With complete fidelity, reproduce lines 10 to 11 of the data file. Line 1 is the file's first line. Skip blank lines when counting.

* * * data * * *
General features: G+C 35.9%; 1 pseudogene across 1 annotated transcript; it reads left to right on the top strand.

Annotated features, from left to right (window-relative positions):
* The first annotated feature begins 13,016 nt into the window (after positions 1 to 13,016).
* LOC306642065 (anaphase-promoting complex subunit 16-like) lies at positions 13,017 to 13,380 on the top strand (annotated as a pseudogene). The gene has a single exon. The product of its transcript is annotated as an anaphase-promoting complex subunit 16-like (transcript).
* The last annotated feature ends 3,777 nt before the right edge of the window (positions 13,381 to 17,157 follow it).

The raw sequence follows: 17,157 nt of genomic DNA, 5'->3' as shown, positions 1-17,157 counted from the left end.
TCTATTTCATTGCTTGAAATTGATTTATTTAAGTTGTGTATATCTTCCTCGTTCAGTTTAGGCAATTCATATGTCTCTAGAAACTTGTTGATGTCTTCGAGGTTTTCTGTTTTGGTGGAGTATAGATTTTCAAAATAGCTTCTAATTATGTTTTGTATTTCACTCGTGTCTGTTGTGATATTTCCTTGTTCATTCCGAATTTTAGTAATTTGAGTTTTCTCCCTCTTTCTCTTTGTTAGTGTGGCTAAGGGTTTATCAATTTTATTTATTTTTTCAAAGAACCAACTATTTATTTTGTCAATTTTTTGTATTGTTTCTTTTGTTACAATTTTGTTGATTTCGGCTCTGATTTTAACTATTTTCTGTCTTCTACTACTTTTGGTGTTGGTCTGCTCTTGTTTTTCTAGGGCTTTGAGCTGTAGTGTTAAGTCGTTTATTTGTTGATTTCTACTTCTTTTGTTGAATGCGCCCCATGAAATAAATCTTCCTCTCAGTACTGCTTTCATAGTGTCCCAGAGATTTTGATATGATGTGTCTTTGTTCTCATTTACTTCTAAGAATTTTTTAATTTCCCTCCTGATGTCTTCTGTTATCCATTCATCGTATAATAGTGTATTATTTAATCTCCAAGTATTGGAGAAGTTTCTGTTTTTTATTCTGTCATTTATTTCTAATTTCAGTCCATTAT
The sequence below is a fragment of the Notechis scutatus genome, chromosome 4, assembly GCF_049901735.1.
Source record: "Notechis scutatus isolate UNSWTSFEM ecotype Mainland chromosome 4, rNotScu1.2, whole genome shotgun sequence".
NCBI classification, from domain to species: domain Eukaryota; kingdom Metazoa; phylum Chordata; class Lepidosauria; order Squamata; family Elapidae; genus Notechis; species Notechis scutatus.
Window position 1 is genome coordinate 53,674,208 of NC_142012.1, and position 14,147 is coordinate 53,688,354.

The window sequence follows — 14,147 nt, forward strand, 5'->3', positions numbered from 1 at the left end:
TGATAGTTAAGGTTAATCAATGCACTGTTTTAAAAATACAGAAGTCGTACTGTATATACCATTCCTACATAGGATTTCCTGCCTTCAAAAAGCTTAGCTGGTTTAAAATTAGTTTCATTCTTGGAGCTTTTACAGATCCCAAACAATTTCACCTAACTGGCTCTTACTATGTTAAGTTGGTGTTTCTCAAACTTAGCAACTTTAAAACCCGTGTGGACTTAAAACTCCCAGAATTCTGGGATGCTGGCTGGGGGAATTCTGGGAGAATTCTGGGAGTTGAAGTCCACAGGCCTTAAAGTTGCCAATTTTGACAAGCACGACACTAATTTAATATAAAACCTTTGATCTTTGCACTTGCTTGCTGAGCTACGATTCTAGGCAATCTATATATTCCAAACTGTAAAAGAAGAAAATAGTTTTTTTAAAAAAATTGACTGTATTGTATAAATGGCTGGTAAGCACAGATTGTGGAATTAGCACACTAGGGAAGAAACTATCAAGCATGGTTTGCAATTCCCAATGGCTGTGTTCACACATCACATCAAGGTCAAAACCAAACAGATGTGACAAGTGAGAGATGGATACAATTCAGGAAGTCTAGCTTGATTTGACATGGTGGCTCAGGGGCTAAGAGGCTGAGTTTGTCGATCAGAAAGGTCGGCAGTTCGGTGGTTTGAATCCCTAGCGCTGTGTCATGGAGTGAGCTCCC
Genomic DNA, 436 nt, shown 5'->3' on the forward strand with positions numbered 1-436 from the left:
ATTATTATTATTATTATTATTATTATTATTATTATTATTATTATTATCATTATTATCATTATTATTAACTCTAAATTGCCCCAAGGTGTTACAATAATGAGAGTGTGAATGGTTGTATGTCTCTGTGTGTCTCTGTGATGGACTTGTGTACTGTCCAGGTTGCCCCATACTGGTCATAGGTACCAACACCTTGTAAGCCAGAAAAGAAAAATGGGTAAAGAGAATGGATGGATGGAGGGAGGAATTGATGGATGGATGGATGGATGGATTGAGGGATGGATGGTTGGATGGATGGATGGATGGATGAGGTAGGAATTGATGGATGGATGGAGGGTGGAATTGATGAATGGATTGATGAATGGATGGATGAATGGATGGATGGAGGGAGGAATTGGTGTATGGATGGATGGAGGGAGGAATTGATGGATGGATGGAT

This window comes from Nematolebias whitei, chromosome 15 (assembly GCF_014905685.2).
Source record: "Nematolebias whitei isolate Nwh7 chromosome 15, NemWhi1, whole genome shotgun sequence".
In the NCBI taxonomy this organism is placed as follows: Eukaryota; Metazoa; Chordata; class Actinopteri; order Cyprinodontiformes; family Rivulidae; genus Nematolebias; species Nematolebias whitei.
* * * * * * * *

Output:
NCBI classification, from domain to species: domain Eukaryota; kingdom Metazoa; phylum Chordata; class Lepidosauria; order Squamata; family Elapidae; genus Notechis; species Notechis scutatus.
Window position 1 is genome coordinate 53,674,208 of NC_142012.1, and position 14,147 is coordinate 53,688,354.